Expert: Wastewater well for oil and gas drillers triggered minor earthquakes in Ohio
CLEVELAND — A northeast Ohio well used to dispose of wastewater from oil and gas drilling almost certainly caused a series of 11 minor quakes in the Youngstown area since last spring, a seismologist investigating the quakes said Monday.
Research is continuing on the now-shuttered injection well at Youngstown and seismic activity, but it might take a year for the wastewater-related rumblings in the earth to dissipate, said John Armbruster of Columbia University’s Lamont-Doherty Earth Observatory in Palisades, N.Y.
Earthquakes are yet another hazard associated with fracking that's led to yet louder calls for bans, which the state of Ohio partially did today. As part of his duties at the Sustainability Desk, Marketplace's Scott Tong has been out and about at some fracking wells. He's got our report.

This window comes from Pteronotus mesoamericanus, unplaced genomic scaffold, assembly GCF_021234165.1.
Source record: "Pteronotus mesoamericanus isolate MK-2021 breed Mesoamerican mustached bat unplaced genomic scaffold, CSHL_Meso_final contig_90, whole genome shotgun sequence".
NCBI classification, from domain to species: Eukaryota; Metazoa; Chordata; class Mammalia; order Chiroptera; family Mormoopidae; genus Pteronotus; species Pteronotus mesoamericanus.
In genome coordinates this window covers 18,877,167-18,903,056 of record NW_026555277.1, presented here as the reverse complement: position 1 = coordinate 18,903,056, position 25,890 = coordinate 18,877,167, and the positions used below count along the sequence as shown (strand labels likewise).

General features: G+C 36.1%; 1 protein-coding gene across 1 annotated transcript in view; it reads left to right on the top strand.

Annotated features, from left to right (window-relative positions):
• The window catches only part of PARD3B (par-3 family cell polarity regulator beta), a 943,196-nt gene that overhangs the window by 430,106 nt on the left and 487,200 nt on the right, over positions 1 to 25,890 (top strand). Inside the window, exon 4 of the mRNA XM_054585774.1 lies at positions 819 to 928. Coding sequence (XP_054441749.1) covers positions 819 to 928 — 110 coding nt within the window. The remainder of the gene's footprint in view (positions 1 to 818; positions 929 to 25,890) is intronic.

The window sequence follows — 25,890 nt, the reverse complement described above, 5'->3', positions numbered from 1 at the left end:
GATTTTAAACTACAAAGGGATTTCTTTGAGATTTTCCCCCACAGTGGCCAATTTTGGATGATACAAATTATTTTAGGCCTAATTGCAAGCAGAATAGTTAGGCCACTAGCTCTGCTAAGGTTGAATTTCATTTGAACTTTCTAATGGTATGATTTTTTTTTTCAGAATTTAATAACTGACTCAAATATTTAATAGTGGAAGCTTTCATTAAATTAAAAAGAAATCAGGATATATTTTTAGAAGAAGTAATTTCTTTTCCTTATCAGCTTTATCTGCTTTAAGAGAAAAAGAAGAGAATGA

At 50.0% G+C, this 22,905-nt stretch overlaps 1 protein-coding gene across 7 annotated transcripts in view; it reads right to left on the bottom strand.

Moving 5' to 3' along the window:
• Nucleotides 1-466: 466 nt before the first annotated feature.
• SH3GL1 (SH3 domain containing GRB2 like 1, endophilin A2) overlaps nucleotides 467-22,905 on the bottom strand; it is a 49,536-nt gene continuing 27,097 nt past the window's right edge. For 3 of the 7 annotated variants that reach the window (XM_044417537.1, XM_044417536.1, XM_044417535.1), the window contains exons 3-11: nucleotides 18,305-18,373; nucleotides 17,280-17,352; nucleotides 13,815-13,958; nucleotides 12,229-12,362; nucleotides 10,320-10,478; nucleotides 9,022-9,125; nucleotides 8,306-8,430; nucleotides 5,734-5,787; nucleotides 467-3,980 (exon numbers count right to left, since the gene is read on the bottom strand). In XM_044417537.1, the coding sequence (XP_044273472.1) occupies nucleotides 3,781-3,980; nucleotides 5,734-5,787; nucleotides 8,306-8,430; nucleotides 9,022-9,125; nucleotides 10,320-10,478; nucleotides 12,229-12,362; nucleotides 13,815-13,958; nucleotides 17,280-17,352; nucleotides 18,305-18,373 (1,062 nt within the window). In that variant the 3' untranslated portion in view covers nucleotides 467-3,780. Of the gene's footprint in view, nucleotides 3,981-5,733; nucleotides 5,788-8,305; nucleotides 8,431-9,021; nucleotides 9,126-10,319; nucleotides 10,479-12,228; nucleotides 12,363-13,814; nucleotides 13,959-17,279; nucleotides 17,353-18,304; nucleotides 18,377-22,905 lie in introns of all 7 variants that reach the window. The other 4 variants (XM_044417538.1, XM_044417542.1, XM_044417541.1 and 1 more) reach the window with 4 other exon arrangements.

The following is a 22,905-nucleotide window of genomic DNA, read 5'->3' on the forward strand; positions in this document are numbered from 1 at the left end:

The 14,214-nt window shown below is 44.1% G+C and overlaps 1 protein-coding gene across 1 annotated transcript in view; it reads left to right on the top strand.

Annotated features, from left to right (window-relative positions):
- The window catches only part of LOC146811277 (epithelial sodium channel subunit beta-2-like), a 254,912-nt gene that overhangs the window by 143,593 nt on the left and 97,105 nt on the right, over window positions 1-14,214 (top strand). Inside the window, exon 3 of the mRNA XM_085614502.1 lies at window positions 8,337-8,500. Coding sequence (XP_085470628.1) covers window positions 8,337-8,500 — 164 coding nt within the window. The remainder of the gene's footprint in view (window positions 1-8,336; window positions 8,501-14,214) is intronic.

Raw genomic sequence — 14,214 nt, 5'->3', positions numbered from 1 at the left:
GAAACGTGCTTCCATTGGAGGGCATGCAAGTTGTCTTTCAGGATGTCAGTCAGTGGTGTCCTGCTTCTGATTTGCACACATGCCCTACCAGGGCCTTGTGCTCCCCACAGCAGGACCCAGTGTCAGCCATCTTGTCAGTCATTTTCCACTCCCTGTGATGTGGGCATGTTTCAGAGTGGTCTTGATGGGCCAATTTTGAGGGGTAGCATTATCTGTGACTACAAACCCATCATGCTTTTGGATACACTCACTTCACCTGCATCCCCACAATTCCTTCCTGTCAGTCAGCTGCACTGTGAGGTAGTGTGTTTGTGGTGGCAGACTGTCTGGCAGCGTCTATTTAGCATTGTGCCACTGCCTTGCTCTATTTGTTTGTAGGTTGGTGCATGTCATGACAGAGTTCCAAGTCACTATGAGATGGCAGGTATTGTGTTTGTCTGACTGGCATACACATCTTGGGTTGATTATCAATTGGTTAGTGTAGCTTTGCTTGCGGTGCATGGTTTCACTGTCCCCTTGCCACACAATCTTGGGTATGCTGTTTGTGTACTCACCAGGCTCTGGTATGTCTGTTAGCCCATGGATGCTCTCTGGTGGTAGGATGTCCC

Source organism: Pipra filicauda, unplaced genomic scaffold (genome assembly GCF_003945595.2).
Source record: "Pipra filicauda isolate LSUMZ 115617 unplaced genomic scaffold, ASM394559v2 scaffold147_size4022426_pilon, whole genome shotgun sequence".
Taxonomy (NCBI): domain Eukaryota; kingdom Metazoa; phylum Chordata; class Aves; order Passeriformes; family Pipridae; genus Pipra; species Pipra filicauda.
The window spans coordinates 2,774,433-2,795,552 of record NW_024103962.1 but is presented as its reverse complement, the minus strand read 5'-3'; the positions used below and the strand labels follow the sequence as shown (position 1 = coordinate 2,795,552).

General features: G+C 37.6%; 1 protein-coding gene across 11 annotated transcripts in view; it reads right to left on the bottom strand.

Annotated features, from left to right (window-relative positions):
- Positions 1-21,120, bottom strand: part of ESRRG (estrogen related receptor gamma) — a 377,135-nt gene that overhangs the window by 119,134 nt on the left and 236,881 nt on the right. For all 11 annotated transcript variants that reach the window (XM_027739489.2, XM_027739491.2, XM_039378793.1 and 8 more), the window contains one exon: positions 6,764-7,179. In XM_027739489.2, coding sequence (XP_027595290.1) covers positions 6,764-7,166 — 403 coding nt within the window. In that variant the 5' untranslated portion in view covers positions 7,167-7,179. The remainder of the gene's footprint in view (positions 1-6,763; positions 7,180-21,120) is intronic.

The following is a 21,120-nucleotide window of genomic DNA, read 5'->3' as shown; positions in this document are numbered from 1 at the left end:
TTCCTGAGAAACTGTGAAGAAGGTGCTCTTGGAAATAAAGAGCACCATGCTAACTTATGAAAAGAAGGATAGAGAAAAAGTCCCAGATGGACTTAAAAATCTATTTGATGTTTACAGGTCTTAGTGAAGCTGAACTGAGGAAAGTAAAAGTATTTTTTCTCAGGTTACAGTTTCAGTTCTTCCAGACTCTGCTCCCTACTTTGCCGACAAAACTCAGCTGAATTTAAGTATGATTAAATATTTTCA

The state had quietly shut down operations at the Youngstown injection well after a 2.7 magnitude quake on Dec. 24, but then extended the moratorium to a 5-mile (8-kilometer) radius around the well after the larger quake Dec. 31, industry officials said.
On Tuesday, state officials confirmed the suspension but would not comment further, apparently reflecting concerns about its impact on a nascent industry that many have been banking on as a source of jobs and investments in a lo
ng struggling Rust Belt state.
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Melissa Block interviews John Armbruster, a seismologist with Lamont-Doherty Earth Observatory, part of Columbia University, about why he believes the waste from fracking in Ohio has led to the earthquakes there. He says the injection of waste water from the fracking process created pressure on nearby faults, and he expects the quakes to continue — even after the process is stopped